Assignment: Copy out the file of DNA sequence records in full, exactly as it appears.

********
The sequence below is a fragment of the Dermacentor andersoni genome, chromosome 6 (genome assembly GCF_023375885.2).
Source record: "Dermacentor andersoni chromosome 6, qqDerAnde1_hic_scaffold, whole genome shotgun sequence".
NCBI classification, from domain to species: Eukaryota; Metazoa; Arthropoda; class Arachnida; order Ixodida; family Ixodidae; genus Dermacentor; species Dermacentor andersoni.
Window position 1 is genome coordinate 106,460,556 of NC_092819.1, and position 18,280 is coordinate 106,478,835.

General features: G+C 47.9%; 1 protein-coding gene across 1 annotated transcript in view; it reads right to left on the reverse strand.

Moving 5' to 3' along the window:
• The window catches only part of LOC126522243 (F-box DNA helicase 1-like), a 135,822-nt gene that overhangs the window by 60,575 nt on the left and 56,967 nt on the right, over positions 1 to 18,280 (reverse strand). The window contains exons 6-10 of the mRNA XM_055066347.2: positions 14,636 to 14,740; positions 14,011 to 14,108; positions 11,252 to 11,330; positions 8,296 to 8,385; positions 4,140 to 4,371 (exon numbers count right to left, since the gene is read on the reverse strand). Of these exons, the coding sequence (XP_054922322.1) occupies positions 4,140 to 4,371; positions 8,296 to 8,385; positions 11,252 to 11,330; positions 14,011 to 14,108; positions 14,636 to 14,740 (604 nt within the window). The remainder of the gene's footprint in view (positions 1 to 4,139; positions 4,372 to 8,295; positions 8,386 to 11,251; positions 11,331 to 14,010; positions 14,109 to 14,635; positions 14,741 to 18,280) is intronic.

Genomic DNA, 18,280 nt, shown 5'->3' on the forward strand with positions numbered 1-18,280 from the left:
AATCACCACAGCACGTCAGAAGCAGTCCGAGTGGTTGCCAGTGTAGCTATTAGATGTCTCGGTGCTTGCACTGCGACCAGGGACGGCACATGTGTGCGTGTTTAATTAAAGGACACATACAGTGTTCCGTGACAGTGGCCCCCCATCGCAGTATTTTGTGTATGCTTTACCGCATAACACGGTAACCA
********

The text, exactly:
The sequence below is a fragment of the Dermacentor andersoni genome, chromosome 6 (genome assembly GCF_023375885.2).
Source record: "Dermacentor andersoni chromosome 6, qqDerAnde1_hic_scaffold, whole genome shotgun sequence".
NCBI classification, from domain to species: Eukaryota; Metazoa; Arthropoda; class Arachnida; order Ixodida; family Ixodidae; genus Dermacentor; species Dermacentor andersoni.
Window position 1 is genome coordinate 106,460,556 of NC_092819.1, and position 18,280 is coordinate 106,478,835.

General features: G+C 47.9%; 1 protein-coding gene across 1 annotated transcript in view; it reads right to left on the reverse strand.

Moving 5' to 3' along the window:
• The window catches only part of LOC126522243 (F-box DNA helicase 1-like), a 135,822-nt gene that overhangs the window by 60,575 nt on the left and 56,967 nt on the right, over positions 1 to 18,280 (reverse strand). The window contains exons 6-10 of the mRNA XM_055066347.2: positions 14,636 to 14,740; positions 14,011 to 14,108; positions 11,252 to 11,330; positions 8,296 to 8,385; positions 4,140 to 4,371 (exon numbers count right to left, since the gene is read on the reverse strand). Of these exons, the coding sequence (XP_054922322.1) occupies positions 4,140 to 4,371; positions 8,296 to 8,385; positions 11,252 to 11,330; positions 14,011 to 14,108; positions 14,636 to 14,740 (604 nt within the window). The remainder of the gene's footprint in view (positions 1 to 4,139; positions 4,372 to 8,295; positions 8,386 to 11,251; positions 11,331 to 14,010; positions 14,109 to 14,635; positions 14,741 to 18,280) is intronic.

Genomic DNA, 18,280 nt, shown 5'->3' on the forward strand with positions numbered 1-18,280 from the left:
AATCACCACAGCACGTCAGAAGCAGTCCGAGTGGTTGCCAGTGTAGCTATTAGATGTCTCGGTGCTTGCACTGCGACCAGGGACGGCACATGTGTGCGTGTTTAATTAAAGGACACATACAGTGTTCCGTGACAGTGGCCCCCCATCGCAGTATTTTGTGTATGCTTTACCGCATAACACGGTAACCA